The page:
3. “Divide And Conquer” (1985)
A lot of HD fans consider “Divide And Conquer” a high point in the band’s catalog. I can get to that: It’s got a fantastic hook and a great lyric, and heard today, it’s positively prescient in its indexing of worries in the global village, mostly related to superficial connection that masks the true alienation underneath. (Hi, Facebook.) But punk’s healthy mistrust of mass culture always had a tendency to slide into grim paranoia, and “Divide And Conquer” goes tear-assing down that slippery slope. Everything—shopping, communication technology, piped-in music in public places—is seen here as the weaponry of the “bunch of men who played it sick” and now control every facet of daily life. Not that this isn’t a fair gripe, but Mould screams about it as if it’s a done deal, and that sense of sheer futility makes “Divide And Conquer” sound less like a protest, which it’s usually considered to be, than a mewling squeal of defeat. 

4. “Could You Be The One?” (1987)
Like “The Girl Who Lives On Heaven Hill,” this Mould song from the listener-friendly (if somewhat padded) Warehouse: Songs And Stories trades in stock images and easy phrases: “Life is a game that only you can make”; “Does wanting a feeling matter anymore?”; “I’ve given it all, that’s all I can take.” Wait, wait … maybe this is an old Vic Damone tune. No, I checked; it’s the Hüskers. But you sure wouldn’t know it from the simple props and stage-dressing of the song, which sounds more saccharine and flabby than most anything else in their catalog.

5. “Hate Paper Doll” (1985)
Flip Your Wig is usually considered the album on which Hüsker Dü’s pop sensibilities came to the fore, shaking up its hardcore fans and confusing the career punks. On most of the tracks, that sweeter melodic approach works, but on Mould’s “Hate Paper Doll”—a great title, but musically speaking, a five-finger exercise—it does little but underscore the simplicity of the song. Simple isn’t necessarily bad, of course, and a basic hook is the very heart of pop’s catchiness. But this cut, running just under two minutes, doesn’t do much but stand there and be catchy. As a result, it’s one of Flip Your Wig’s least memorable offerings.

:: The Five Most Underrated Hüsker Dü Songs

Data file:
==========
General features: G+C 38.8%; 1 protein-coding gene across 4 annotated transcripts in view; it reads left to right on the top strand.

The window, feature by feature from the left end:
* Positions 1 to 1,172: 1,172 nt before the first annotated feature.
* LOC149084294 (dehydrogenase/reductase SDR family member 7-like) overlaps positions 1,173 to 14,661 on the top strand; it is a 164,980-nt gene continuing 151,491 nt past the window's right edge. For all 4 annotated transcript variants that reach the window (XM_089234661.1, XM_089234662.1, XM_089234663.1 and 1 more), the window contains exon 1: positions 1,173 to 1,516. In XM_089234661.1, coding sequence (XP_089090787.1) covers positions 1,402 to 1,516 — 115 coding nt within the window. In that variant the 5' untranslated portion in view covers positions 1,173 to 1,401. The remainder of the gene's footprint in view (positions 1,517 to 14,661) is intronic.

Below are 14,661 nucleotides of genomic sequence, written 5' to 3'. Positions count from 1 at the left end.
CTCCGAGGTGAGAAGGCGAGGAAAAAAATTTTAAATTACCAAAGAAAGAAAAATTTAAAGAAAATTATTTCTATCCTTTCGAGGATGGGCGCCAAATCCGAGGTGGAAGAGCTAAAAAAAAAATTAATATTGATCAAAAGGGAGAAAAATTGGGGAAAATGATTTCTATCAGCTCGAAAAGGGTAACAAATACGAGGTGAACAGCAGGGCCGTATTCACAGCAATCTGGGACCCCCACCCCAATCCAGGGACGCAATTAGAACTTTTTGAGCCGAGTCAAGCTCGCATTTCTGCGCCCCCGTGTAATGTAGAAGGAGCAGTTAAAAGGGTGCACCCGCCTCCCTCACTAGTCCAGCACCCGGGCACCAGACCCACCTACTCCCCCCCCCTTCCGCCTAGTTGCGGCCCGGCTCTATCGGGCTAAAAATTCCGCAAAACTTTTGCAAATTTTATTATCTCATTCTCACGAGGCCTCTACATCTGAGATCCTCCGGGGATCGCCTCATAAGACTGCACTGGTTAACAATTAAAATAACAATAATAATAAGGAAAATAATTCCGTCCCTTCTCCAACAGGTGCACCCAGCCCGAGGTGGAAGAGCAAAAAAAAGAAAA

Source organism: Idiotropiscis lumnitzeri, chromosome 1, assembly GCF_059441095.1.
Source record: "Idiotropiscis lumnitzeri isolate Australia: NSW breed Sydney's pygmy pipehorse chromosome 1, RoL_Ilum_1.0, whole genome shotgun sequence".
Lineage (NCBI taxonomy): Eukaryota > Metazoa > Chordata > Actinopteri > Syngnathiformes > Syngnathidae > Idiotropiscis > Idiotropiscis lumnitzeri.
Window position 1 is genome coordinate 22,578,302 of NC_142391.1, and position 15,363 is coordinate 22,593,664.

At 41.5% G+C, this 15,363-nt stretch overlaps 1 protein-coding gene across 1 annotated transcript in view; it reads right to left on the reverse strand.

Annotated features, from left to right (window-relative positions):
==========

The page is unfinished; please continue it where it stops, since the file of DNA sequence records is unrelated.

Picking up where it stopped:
1. “Celebrated Summer” (1985)

Arriving a year after the expansive Zen Arcade, New Day Rising is as tight an album as Hüsker Dü ever recorded, and Mould’s “Celebrated Summer” is one of the cleanest summations of the band’s skill at blending the hard and the soft. Black Flag may have been heavier and the Minutemen may have been equally unafraid of sentiment, but neither of those estimable groups could have pulled off a hardcore barn-burner that fades not once but twice into delicate 12-string fingerpicking and proposes to recall the glory of misspent youth from the middle of that youth: “Getting drunk out on the beach or playing in a band/And getting out of school meant getting out of hand.” And always, that wistful question at the heart of the song: “Was this your celebrated summer?” This was the reason Hüsker Dü hit so many kids so hard—that articulate understanding of how being young can seem bacchanal and banal all at once. I never understood how this track didn’t make it onto every mix tape assembled by every weird little boy in America.

2. “Books About UFOs” (1985)
And, of course, every weird little boy needs a companion. Also from New Day Rising, Hart’s “Books About UFOs” is a straight goof: an unabashed pop song, complete with slap-back vocal echo and tinkling barrelhouse piano, about a weird little girl whose idea of a great afternoon is hitting the library and the fruit stand, then returning to her room to read the day away. As a statement of purpose for nerds, bookworms and oddballs, the good-natured, thoroughly non-aggressive “Books About UFOs” is unlike most anything else in Hüsker Dü’s recorded work, and it’s unlike everything else in the standard punk canon. Also check Hart’s impromptu “Yeah!” at the end of the tune. What’s not to love about guys—or girls—getting a kick out of doing something they dig?